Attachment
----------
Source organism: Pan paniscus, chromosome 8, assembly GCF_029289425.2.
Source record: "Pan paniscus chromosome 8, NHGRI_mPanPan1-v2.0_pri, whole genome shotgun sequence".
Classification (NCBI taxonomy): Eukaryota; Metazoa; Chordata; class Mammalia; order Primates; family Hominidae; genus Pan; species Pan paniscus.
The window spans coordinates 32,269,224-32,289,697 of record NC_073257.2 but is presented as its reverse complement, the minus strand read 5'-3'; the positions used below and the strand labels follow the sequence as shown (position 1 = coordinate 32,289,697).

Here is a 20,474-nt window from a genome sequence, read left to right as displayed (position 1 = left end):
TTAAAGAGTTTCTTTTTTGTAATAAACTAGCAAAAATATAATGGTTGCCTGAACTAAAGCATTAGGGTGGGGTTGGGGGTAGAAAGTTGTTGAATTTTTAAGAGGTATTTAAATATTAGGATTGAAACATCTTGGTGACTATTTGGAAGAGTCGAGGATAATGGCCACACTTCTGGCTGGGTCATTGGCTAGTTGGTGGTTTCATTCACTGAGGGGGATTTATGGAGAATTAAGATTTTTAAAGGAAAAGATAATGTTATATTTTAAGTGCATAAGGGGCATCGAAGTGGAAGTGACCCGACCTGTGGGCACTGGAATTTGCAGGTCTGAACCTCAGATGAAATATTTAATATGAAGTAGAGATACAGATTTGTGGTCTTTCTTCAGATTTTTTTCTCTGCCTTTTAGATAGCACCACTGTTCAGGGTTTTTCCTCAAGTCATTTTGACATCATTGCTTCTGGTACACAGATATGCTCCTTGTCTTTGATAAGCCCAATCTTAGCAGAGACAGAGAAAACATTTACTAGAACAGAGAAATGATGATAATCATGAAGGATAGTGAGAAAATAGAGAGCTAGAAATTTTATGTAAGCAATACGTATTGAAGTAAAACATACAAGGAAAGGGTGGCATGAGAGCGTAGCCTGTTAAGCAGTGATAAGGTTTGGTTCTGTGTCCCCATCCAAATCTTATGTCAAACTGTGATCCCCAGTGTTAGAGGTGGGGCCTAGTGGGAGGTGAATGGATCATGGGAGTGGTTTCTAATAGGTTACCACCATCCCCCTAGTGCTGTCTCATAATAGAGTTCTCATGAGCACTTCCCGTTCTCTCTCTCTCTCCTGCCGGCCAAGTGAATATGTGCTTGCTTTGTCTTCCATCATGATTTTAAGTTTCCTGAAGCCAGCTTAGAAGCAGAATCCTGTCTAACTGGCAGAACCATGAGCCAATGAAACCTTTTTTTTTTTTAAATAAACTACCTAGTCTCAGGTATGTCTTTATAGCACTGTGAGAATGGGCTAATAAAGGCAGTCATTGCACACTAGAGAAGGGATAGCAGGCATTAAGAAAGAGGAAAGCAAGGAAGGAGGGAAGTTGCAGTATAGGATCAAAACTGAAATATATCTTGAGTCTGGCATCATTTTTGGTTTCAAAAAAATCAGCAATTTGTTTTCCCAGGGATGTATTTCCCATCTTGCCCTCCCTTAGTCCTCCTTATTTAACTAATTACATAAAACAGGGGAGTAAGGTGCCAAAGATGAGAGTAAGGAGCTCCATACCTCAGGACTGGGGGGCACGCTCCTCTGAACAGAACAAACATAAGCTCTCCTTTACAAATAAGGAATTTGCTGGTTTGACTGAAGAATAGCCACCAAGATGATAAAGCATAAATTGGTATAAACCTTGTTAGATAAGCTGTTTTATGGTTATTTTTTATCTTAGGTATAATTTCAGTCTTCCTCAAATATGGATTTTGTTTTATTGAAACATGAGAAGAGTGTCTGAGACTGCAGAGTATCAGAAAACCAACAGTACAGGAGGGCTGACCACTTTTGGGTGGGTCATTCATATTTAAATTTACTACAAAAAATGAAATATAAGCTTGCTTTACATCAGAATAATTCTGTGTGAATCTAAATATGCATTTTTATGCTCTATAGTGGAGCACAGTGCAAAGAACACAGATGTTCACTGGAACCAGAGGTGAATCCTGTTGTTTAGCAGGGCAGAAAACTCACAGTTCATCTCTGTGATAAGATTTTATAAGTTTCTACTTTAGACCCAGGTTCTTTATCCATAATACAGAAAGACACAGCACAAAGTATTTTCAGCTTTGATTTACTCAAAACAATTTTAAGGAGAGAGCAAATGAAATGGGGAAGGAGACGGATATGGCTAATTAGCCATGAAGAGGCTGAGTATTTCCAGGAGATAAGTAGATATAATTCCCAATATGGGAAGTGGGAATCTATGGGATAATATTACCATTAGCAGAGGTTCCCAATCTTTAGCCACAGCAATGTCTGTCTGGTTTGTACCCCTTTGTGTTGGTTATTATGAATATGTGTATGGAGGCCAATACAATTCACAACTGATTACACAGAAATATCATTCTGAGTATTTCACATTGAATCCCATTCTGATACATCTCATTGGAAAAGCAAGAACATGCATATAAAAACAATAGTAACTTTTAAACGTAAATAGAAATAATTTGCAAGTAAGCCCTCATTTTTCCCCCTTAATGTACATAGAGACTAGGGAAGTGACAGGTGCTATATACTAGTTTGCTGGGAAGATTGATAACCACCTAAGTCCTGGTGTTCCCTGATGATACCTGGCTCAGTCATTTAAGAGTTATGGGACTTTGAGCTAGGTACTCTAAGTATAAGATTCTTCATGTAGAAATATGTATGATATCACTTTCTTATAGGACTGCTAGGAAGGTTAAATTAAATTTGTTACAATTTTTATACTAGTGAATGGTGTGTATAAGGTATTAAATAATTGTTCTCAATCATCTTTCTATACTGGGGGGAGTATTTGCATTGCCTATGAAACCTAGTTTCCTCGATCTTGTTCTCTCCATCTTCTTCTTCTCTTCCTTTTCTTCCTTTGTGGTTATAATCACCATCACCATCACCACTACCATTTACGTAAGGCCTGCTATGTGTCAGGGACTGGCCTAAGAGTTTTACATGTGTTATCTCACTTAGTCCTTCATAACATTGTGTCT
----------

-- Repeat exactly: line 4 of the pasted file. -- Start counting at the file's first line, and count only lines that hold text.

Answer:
The window spans coordinates 32,269,224-32,289,697 of record NC_073257.2 but is presented as its reverse complement, the minus strand read 5'-3'; the positions used below and the strand labels follow the sequence as shown (position 1 = coordinate 32,289,697).